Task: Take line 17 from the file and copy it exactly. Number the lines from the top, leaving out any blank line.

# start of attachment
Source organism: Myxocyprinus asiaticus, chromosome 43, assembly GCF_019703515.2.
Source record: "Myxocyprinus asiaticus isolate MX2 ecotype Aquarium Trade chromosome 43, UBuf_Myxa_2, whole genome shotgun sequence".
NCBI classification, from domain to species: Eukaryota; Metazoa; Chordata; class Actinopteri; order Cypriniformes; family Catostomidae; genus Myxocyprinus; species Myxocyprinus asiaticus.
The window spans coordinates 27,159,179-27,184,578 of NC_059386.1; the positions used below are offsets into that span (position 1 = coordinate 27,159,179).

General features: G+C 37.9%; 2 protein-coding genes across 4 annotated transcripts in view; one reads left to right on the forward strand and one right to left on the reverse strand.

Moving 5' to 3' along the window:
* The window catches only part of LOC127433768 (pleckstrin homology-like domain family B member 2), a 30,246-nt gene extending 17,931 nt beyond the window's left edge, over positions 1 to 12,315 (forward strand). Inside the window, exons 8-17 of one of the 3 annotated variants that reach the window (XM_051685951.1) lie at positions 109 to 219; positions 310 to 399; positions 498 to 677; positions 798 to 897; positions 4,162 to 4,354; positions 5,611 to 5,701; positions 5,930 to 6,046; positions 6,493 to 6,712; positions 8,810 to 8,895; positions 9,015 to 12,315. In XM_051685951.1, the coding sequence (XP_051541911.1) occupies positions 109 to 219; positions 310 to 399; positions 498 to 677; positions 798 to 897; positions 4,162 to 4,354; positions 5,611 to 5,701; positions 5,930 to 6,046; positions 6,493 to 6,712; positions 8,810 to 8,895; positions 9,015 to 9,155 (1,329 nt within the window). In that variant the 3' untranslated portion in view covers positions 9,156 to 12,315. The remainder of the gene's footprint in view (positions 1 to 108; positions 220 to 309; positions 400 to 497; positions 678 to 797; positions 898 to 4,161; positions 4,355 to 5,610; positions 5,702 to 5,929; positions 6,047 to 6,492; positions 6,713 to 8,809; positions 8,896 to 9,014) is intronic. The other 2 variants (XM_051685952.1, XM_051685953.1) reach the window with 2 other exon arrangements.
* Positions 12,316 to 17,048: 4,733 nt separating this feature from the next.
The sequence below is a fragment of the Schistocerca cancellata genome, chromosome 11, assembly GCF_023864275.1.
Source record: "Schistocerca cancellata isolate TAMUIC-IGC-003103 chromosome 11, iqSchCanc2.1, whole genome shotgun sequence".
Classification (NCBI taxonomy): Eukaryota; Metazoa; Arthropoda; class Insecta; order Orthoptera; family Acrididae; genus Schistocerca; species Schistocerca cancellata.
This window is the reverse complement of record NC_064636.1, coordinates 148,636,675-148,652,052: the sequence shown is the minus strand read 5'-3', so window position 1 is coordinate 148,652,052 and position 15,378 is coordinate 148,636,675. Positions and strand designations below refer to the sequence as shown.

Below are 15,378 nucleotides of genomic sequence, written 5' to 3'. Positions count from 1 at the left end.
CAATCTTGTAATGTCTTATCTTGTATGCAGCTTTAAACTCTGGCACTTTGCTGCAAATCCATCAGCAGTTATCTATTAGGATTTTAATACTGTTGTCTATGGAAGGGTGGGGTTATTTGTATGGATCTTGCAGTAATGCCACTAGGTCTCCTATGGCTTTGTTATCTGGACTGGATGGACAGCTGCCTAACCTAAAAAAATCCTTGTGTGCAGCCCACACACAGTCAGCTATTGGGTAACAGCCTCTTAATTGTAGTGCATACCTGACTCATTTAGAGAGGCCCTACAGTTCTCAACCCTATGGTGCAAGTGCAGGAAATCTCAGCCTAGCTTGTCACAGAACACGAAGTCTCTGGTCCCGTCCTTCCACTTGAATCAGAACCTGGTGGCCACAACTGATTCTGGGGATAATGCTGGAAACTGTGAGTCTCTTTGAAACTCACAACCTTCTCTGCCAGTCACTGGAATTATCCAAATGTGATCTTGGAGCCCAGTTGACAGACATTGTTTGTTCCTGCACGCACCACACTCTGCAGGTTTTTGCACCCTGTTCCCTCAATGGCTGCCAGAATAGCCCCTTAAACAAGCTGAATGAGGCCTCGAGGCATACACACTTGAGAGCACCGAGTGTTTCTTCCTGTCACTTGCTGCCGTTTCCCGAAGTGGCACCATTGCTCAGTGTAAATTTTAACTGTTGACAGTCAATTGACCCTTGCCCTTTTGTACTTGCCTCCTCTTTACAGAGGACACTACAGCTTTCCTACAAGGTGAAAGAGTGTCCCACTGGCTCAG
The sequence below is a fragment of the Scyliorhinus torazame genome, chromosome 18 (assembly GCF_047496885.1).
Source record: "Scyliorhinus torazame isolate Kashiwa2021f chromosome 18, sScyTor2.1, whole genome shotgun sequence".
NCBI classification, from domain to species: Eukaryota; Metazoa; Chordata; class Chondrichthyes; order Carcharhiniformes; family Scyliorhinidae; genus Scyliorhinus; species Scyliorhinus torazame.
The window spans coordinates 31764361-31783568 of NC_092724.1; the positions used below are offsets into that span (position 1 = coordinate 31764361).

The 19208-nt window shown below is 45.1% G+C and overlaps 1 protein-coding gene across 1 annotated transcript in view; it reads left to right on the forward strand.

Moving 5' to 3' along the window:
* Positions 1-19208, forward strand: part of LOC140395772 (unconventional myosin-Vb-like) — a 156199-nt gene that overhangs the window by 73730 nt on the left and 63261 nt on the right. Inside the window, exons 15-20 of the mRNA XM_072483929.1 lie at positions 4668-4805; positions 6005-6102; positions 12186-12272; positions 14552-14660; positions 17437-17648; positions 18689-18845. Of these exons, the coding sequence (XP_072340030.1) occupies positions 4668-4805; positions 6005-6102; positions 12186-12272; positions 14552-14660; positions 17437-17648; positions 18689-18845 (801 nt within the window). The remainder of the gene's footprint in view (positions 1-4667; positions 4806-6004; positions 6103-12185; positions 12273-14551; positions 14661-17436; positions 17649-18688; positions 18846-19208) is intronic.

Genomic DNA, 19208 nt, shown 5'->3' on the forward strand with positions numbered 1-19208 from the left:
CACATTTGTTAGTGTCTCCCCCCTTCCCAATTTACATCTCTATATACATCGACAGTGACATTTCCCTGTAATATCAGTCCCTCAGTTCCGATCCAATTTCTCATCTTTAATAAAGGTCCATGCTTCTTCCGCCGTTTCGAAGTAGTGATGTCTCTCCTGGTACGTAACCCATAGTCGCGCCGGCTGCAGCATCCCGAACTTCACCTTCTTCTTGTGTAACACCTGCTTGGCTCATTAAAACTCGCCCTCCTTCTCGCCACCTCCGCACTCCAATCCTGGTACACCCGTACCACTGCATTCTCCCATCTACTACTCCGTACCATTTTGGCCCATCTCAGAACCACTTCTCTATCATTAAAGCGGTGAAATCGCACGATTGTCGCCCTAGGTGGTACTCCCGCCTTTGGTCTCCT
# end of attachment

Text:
NCBI classification, from domain to species: Eukaryota; Metazoa; Chordata; class Chondrichthyes; order Carcharhiniformes; family Scyliorhinidae; genus Scyliorhinus; species Scyliorhinus torazame.